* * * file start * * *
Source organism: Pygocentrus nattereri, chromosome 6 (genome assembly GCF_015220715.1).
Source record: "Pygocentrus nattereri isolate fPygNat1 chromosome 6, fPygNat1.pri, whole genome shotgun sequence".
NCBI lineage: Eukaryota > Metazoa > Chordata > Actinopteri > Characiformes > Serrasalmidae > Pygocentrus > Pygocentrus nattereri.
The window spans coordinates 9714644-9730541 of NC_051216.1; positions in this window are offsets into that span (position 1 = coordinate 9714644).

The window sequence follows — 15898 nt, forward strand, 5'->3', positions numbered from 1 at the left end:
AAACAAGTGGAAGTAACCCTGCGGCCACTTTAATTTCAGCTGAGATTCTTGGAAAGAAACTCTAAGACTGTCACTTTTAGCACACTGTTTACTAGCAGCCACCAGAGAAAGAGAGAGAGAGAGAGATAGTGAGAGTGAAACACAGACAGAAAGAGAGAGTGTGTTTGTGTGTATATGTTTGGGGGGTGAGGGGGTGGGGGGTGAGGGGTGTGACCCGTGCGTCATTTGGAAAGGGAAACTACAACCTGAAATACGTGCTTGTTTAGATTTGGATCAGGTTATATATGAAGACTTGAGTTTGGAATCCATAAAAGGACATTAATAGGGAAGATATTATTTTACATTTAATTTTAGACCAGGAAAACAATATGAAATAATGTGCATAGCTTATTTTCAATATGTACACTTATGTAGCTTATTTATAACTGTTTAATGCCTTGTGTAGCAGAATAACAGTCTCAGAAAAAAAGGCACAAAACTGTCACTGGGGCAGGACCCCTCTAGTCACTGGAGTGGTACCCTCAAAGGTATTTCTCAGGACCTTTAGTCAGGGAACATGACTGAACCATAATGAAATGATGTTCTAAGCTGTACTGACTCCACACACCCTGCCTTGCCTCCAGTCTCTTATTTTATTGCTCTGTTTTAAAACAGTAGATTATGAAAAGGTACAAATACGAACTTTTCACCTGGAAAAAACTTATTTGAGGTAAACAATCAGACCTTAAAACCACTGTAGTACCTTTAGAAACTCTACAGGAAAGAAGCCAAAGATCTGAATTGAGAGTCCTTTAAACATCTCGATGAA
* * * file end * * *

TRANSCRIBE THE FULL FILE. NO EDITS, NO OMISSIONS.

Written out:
Source organism: Pygocentrus nattereri, chromosome 6 (genome assembly GCF_015220715.1).
Source record: "Pygocentrus nattereri isolate fPygNat1 chromosome 6, fPygNat1.pri, whole genome shotgun sequence".
NCBI lineage: Eukaryota > Metazoa > Chordata > Actinopteri > Characiformes > Serrasalmidae > Pygocentrus > Pygocentrus nattereri.
The window spans coordinates 9714644-9730541 of NC_051216.1; positions in this window are offsets into that span (position 1 = coordinate 9714644).

The window sequence follows — 15898 nt, forward strand, 5'->3', positions numbered from 1 at the left end:
AAACAAGTGGAAGTAACCCTGCGGCCACTTTAATTTCAGCTGAGATTCTTGGAAAGAAACTCTAAGACTGTCACTTTTAGCACACTGTTTACTAGCAGCCACCAGAGAAAGAGAGAGAGAGAGAGATAGTGAGAGTGAAACACAGACAGAAAGAGAGAGTGTGTTTGTGTGTATATGTTTGGGGGGTGAGGGGGTGGGGGGTGAGGGGTGTGACCCGTGCGTCATTTGGAAAGGGAAACTACAACCTGAAATACGTGCTTGTTTAGATTTGGATCAGGTTATATATGAAGACTTGAGTTTGGAATCCATAAAAGGACATTAATAGGGAAGATATTATTTTACATTTAATTTTAGACCAGGAAAACAATATGAAATAATGTGCATAGCTTATTTTCAATATGTACACTTATGTAGCTTATTTATAACTGTTTAATGCCTTGTGTAGCAGAATAACAGTCTCAGAAAAAAAGGCACAAAACTGTCACTGGGGCAGGACCCCTCTAGTCACTGGAGTGGTACCCTCAAAGGTATTTCTCAGGACCTTTAGTCAGGGAACATGACTGAACCATAATGAAATGATGTTCTAAGCTGTACTGACTCCACACACCCTGCCTTGCCTCCAGTCTCTTATTTTATTGCTCTGTTTTAAAACAGTAGATTATGAAAAGGTACAAATACGAACTTTTCACCTGGAAAAAACTTATTTGAGGTAAACAATCAGACCTTAAAACCACTGTAGTACCTTTAGAAACTCTACAGGAAAGAAGCCAAAGATCTGAATTGAGAGTCCTTTAAACATCTCGATGAA